Does capitalism need a radical redesign to become more inclusive?

Designer Nina Montgomery offers up three innovation challenges for leaders who say they want to broaden the purpose of business.

Does capitalism need a radical redesign to become more inclusive?
[Photo: Pawel Czerwinski/Unsplash]

At the beginning of the month, the leadership of the World Economic Forum declared that Milton Friedman was wrong. The purpose of business, they said, is no longer to maximize shareholder profits above all else, but to consider multiple stakeholders and society more broadly. It’s a refrain that has dominated 2019—from Blackrock Chairman and CEO Larry Fink‘s letter to shareholders in January and the Business Roundtable announcement in August, to founder and co-CEO Marc Benioff‘s New York Times article in October. From this growing chorus has emerged the promise of a more fair, inclusive, and sustainable “new capitalism.”


New capitalism is, without a doubt, an exciting vision for modern business. And yet it’s received a hefty amount of criticism as “purpose-washing”—good PR bark with little bite. These concerns are fair. With little action to date and little incentive to change, loud declarations by large personalities seem to be simply reifying old models in new packages.

Earlier this year, I worked on two books—featuring insights from 40 executives—exploring corporate purpose and impact. A clear theme emerged: To ensure that new capitalism doesn’t look a lot like old capitalism, we need more than just good intentions. We need a radical redesign of business at the structural level. Here are three big design questions that I encourage all leaders to ask themselves if they’re serious about inclusive capitalism:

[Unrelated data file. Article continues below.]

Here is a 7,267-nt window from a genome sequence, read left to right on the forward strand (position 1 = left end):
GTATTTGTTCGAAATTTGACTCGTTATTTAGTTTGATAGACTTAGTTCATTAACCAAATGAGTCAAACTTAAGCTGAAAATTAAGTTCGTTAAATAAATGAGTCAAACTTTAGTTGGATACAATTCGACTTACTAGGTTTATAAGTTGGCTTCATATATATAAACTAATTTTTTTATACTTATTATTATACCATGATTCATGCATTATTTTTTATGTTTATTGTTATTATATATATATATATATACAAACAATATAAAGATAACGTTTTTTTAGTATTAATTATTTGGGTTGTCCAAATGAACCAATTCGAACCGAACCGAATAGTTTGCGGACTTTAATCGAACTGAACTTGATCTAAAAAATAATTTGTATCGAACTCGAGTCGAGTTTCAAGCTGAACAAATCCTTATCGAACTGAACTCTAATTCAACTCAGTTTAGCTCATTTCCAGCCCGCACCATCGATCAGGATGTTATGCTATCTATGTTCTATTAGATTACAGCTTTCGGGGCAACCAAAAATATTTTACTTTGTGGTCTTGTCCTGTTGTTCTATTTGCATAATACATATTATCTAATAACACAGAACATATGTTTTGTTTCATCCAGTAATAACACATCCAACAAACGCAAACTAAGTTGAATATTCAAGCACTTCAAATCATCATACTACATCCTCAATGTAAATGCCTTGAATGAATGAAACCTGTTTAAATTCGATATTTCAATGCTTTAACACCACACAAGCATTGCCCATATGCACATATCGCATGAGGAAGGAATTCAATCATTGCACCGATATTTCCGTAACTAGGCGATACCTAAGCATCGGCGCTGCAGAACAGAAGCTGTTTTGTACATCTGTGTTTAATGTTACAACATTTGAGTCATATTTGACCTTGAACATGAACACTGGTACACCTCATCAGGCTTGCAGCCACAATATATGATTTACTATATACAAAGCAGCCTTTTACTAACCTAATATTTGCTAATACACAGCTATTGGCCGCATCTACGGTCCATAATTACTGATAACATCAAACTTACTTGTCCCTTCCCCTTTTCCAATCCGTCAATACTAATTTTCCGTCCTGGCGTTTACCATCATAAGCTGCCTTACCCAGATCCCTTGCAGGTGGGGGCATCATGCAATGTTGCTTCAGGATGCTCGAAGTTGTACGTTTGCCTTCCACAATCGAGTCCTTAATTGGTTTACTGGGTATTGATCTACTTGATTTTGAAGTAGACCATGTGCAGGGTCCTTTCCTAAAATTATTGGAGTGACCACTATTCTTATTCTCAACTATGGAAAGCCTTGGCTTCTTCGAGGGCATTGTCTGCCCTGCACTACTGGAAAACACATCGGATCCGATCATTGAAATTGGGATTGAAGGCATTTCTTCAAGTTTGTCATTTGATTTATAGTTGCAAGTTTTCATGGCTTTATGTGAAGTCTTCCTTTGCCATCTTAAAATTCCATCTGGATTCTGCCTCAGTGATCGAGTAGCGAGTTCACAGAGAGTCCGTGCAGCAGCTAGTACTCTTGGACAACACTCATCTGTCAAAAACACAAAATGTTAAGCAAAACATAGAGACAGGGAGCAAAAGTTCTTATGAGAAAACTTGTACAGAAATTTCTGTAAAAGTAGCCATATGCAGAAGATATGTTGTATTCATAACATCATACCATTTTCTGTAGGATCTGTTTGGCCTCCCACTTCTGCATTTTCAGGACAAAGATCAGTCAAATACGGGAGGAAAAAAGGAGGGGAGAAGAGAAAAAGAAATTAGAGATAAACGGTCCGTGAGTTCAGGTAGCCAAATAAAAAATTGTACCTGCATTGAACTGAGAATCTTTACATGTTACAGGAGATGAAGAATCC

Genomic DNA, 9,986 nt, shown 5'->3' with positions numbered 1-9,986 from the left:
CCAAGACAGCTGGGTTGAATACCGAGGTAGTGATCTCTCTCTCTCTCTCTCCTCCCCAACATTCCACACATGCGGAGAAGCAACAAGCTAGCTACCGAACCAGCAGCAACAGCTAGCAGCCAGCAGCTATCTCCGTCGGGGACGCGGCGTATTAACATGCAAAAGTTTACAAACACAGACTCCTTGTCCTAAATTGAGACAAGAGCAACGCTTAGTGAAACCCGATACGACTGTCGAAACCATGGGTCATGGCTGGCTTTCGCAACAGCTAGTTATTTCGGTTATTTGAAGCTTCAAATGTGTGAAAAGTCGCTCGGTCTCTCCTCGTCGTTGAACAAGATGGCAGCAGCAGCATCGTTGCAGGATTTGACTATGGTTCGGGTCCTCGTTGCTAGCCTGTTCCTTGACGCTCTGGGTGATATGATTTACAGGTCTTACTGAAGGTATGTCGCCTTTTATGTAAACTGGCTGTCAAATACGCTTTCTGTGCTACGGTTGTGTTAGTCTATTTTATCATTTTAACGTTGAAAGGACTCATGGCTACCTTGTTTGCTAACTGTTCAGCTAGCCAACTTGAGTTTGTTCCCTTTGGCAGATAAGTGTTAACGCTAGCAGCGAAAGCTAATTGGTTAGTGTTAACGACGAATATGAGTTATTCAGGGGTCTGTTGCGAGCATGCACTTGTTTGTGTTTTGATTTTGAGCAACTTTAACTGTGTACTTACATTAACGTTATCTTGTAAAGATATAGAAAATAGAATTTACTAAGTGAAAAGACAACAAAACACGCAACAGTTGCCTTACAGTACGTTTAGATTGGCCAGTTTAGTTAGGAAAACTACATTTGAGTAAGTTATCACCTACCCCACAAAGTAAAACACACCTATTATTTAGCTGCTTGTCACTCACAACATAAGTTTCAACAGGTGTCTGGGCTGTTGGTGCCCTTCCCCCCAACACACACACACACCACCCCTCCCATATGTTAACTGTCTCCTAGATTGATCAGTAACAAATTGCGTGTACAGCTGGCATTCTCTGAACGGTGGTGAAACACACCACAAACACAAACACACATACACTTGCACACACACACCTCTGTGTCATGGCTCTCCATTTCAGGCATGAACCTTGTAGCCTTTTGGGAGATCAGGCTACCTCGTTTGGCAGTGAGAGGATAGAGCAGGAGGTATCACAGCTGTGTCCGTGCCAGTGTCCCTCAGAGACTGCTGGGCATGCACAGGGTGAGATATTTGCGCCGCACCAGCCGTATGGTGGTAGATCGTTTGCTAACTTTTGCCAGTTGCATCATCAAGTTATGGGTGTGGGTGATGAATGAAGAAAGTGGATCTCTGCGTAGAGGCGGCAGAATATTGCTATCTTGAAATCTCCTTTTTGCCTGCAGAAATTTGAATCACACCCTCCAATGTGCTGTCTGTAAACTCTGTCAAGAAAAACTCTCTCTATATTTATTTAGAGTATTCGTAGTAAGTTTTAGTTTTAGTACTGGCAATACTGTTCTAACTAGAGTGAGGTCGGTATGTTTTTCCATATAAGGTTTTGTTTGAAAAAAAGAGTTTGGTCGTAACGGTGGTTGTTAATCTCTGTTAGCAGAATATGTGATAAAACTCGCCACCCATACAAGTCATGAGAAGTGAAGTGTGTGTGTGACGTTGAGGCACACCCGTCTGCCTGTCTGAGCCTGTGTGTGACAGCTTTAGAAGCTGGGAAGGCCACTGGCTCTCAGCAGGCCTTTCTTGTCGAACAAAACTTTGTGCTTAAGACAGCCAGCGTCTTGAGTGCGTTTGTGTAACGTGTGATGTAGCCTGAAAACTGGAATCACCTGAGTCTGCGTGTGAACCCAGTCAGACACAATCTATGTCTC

How might we redesign companies to create value for stakeholders?

Despite its recent buzziness, the stakeholder perspective—a fundamental commitment to all stakeholders, including customers, employees, suppliers, communities, and shareholders—is not a new idea. Many companies already consider multistakeholder interests in their decision-making. But the problem with stakeholder capitalism as it exists today is that it doesn’t offer a clear compass for how to make decisions in complex scenarios where win-win outcomes for all parties are rarely possible. This brings us to the elephant in the room: Not all stakeholders are created equal. Leaders are often forced to pick favorites, and at the end of the day, we know who will always win.


To deliver on its promise, new capitalism must offer new governance models that can accommodate the complexity of decision-making for multistakeholder benefit. This will require a good hard look at how power works in our organizations, along with significant reform of the structures and incentives that continue to benefit some stakeholders and not others.

As we search for inspiration for how to do this, I particularly love The Myth of Capitalism coauthor Denise Hearn’s provocation to emulate win-win, symbiotic structures inherent in natural systems (such as lichen, mycelium networks, and gut bacteria). In these relationships, mutual benefit occurs through exchange, not extraction. Pointing out the viability of exchange-based corporate structures, New Belgium Brewery has shown that when employees own the company they are more mindful of spending and more invested in improving performance. Likewise, B Corp Ben and Jerry’s sourcing partnerships with small farmers have not only revitalized local economies, but grown the company over time. Prosperity between stakeholders, here, is linked.